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What is the 'VIX - CBOE Volatility Index'

The Volatility Index, or VIX, is an index created by the Chicago Board Options Exchange (CBOE), which shows the market's expectation of 30-day volatility. It is constructed using the implied volatilities on S&P 500 index options. This volatility is meant to be forward looking, is calculated from both calls and puts, and is a widely used measure of market risk. The VIX is often referred to as the "investor fear gauge."

Fear, volatility, and the index move up when stock prices are falling and investors are fearful. The index, volatility, and fear decline when stock prices are rising.

Breaking Down 'VIX - CBOE Volatility Index'

The Volatility Index (VIX) lead to two other volatility indexes being created. The VXN, which tracks the NASDAQ 100. The VXD, which tracks the Dow Jones Industrial Average (DJIA).

The VIX, however, was the first successful attempt at creating and implementing a volatility index. Introduced in 1993, it was originally a weighted measure of the implied volatility of eight S&P 100 at-the-money put and call options. Ten years later, in 2004, it expanded to use options based on a broader index, the S&P 500, which allows for a more accurate view of investors' expectations on future market volatility.

VIX values greater than 30 are generally associated with a large amount of volatility as a result of investor fear or uncertainty, while values below 20 generally correspond to less stressful, even complacent, times in the markets.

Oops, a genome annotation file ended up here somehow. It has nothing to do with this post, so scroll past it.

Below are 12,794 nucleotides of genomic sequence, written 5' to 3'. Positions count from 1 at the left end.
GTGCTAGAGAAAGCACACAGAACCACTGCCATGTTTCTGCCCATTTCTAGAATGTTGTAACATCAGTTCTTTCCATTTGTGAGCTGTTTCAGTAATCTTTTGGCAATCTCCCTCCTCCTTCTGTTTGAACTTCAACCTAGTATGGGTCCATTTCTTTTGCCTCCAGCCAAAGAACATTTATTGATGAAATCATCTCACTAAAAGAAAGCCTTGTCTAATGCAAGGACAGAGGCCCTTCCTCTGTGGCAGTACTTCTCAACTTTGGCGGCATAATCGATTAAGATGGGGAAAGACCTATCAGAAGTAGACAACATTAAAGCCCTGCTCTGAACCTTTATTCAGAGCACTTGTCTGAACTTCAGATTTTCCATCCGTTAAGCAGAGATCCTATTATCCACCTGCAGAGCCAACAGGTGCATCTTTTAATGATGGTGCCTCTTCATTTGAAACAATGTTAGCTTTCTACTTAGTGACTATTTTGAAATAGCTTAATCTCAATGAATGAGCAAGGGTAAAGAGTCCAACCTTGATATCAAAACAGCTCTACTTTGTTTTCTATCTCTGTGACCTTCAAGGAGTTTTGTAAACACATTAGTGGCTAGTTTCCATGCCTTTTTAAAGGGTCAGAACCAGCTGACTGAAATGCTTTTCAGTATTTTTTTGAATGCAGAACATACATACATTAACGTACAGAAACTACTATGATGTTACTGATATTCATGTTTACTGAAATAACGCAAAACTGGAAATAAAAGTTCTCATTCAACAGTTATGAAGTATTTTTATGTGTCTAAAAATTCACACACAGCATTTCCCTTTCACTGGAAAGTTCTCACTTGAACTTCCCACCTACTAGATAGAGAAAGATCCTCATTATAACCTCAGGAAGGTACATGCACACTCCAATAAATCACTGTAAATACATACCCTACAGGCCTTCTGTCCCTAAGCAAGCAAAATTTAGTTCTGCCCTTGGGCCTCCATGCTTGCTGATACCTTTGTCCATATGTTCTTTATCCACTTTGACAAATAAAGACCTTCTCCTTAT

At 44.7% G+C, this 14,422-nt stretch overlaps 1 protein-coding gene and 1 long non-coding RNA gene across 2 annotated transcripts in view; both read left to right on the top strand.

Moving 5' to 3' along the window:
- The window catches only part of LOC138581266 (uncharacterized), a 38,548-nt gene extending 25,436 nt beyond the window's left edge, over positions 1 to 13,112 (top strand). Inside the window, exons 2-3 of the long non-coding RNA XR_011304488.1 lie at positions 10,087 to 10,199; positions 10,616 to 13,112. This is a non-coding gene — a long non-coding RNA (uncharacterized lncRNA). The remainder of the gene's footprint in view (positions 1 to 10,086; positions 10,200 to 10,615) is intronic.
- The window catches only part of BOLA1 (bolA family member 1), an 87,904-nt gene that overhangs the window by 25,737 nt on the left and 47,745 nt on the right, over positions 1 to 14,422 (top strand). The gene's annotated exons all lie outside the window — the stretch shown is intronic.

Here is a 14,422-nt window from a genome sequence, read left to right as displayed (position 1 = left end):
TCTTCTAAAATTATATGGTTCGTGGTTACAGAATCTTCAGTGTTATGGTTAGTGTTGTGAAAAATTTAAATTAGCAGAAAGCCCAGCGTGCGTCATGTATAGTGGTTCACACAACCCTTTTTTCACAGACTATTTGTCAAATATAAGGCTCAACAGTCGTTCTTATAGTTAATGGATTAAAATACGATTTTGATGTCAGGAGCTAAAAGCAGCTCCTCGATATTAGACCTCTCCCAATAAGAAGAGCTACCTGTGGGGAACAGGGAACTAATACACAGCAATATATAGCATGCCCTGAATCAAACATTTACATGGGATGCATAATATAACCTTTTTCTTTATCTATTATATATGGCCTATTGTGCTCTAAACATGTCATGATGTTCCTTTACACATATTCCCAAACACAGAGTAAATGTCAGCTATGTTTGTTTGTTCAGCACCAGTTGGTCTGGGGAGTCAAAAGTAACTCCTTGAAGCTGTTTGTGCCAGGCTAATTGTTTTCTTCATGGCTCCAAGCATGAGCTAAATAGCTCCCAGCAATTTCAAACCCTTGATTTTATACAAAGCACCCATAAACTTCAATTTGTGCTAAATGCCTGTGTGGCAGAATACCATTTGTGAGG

How the VIX's Value Is Established

The VIX is a computed index, much like the S&P 500 itself, although it is not derived based on stock prices. Instead, it uses the price of options on the S&P 500, and then estimates how volatile those options will be between the current date and the option's expiration date. The CBOE combines the price of multiple options and derives an aggregate value of volatility, which the index tracks.

The CBOE offers VIX options and VIX futures to trade. Additionally, there are many volatility exchange-traded products (ETPs). One of the most popular, in terms of daily volume, is the iPath S&P 500 VIX Short-Term Futures ETN (VXX).

An Example of the VIX

Movements of the VIX are largely dependent on stock market reactions. When stock prices fall, the VIX will spike. The VIX typically moves much more than the stocks. For example, if stocks fall 3% in one day, the VIX may rise 15% or more.

S&P 500 chart versus VIX chart.

The chart above shows how the S&P 500 and VIX interact. The moves in VIX can be severe, especially if a stock sell-off occurs when the VIX is at very low levels, such as below 15. The sell-off in February saw the S&P 500 decline just under 12%. The VIX, during that time, rallied more than 350% before quickly pulling back once the stock market stabilized again. The S&P 500 decline in March was less shocking to investors; the VIX moved up but much more conservatively, showing fear was at a much lower level relative to February.

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